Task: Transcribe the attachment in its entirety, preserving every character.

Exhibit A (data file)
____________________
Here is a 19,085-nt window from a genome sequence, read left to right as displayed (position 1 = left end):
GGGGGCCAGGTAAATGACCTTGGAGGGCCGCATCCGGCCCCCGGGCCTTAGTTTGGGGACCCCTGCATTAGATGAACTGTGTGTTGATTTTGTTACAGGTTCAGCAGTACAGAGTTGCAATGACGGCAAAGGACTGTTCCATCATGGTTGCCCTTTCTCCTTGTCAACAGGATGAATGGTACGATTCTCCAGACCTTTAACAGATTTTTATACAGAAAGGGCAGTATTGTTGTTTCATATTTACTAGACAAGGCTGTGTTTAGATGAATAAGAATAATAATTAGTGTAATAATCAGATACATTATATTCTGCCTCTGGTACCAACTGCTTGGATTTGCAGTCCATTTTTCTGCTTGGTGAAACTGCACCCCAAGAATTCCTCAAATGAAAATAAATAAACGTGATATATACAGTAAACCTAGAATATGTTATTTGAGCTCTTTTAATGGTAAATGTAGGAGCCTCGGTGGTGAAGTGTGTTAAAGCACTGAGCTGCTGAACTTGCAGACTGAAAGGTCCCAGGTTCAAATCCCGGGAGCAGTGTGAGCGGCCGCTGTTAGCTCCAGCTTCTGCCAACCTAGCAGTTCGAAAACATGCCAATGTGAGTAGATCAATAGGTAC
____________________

Here is a 19,085-nt window from a genome sequence, read left to right as displayed (position 1 = left end):
GGGGGCCAGGTAAATGACCTTGGAGGGCCGCATCCGGCCCCCGGGCCTTAGTTTGGGGACCCCTGCATTAGATGAACTGTGTGTTGATTTTGTTACAGGTTCAGCAGTACAGAGTTGCAATGACGGCAAAGGACTGTTCCATCATGGTTGCCCTTTCTCCTTGTCAACAGGATGAATGGTACGATTCTCCAGACCTTTAACAGATTTTTATACAGAAAGGGCAGTATTGTTGTTTCATATTTACTAGACAAGGCTGTGTTTAGATGAATAAGAATAATAATTAGTGTAATAATCAGATACATTATATTCTGCCTCTGGTACCAACTGCTTGGATTTGCAGTCCATTTTTCTGCTTGGTGAAACTGCACCCCAAGAATTCCTCAAATGAAAATAAATAAACGTGATATATACAGTAAACCTAGAATATGTTATTTGAGCTCTTTTAATGGTAAATGTAGGAGCCTCGGTGGTGAAGTGTGTTAAAGCACTGAGCTGCTGAACTTGCAGACTGAAAGGTCCCAGGTTCAAATCCCGGGAGCAGTGTGAGCGGCCGCTGTTAGCTCCAGCTTCTGCCAACCTAGCAGTTCGAAAACATGCCAATGTGAGTAGATCAATAGGTAC